The 2020 MLB postseason approaches quickly, and there's still some compression in the standings and a few playoff berths yet to be determined. In normal years, this would raise the tantalizing possibility of high-stakes tiebreaker games. But thanks to the tight calendar of the current season -- largely a consequence of the ongoing COVID-19 pandemic -- that won't be the case in 2020. Rather that jam one or more tiebreaker games into the nonexistent space between the end of the regular season and the start of the expanded 16-team playoffs, MLB will break any ties with a formula that uses the games already played.
Let's quickly run down how that will work
If two teams tie for a playoff seed
Should two teams tie for any of the eight playoff berths in each league -- whether that's the division title, the automatic berth that goes to second-place teams or one of the two available wild card spots in each league -- this is how the tie will be broken:
- Head-to-head record. Obviously this will apply only to teams within the same division, since in 2020 teams played strict regional schedules against teams from with their own division and from the corresponding division in the other league (i.e., AL East vs. NL East, AL Central vs. NL Central, AL West vs. NL West).
- Higher winning percentage within own division. If teams from different divisions wind up tied for a particular seed, then winning percentage against teams from their own division will be the first tiebreaker. For instance, if, say, the Phillies and Giants wind up tied for the final NL playoff berth, then the Phillies' record against the NL East and the Giants' record against the NL West would be the tiebreaker. If two teams have the same intradivisional winning percentage, then the tiebreaker will go to the team with the best intradivisional winning percentage over the final 20 games of the regular season. If that's still a tie, then you add one game to that total of 20 until the tie is decided.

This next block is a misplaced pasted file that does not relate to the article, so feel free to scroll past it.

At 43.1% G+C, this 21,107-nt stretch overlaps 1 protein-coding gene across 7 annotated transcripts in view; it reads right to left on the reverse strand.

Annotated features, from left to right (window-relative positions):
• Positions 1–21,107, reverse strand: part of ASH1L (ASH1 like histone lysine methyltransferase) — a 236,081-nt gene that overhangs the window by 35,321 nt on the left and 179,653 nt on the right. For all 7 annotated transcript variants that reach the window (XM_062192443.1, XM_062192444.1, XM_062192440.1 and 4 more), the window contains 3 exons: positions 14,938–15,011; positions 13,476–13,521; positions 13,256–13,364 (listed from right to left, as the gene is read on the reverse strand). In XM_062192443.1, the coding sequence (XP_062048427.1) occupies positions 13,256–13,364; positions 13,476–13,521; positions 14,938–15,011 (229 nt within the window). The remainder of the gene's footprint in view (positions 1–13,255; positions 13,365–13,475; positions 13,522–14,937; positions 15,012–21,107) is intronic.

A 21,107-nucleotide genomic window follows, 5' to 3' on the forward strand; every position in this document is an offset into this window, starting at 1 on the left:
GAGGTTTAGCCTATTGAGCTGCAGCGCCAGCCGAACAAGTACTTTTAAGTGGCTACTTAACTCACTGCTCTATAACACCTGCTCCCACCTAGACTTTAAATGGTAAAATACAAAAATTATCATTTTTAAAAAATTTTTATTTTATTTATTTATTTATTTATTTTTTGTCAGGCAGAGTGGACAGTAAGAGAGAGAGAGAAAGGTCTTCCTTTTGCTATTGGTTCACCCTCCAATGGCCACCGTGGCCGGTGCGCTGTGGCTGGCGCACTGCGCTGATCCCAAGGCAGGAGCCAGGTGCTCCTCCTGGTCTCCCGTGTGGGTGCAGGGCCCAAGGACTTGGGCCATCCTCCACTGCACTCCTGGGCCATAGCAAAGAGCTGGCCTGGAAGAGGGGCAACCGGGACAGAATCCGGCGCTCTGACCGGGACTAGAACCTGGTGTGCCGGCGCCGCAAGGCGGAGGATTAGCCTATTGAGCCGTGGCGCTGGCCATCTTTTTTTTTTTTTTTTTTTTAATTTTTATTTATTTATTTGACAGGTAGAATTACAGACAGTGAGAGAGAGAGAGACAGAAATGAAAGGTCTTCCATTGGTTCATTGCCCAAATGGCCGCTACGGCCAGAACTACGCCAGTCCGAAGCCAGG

If more than two teams tie for a playoff seed
Again, this applies regardless of whether there's a logjam for a division title, second-place finish, or wild card berth.
- Combined head-to-head record against other tied teams. If, say, you've got three teams tied for a division title, then the division title goes to the team with the highest combined winning percentage against the other two teams. Again, this obviously applies just to teams in the same division because of the nature of the regional schedule in 2020.
- Higher winning percentage within own division. As was the case with the two-team scenario involving teams from different divisions, this is how ties among more than two teams from different divisions will be decided. For instance, in the (unlikely) event that the Blue Jays, Orioles, and Mariners all wound up tied for the final AL playoff berth, then the Jays' and Orioles' records against the AL East would be compared to the Mariners' record against the AL West to determine who gets that last spot. Also just like above, if that doesn't break the tie, then you go to intradivisional records over the last 20 games to break the tie, plus one game until all ties are broken.
Now let's give all of this the executive summary treatment. Ties for playoff seeding in 2020 will be broken by, in order:
- Head-to-head record (if applicable).
- Intradivision record.
- Record in final 20 division games (plus one until the tie is broken).
Note that these are how all ties will be broken for the 2020 season. That's the case whether it's seeding that hangs in the balance or it's a more serious matter of determining which of the tied teams makes or gets left out of the postseason.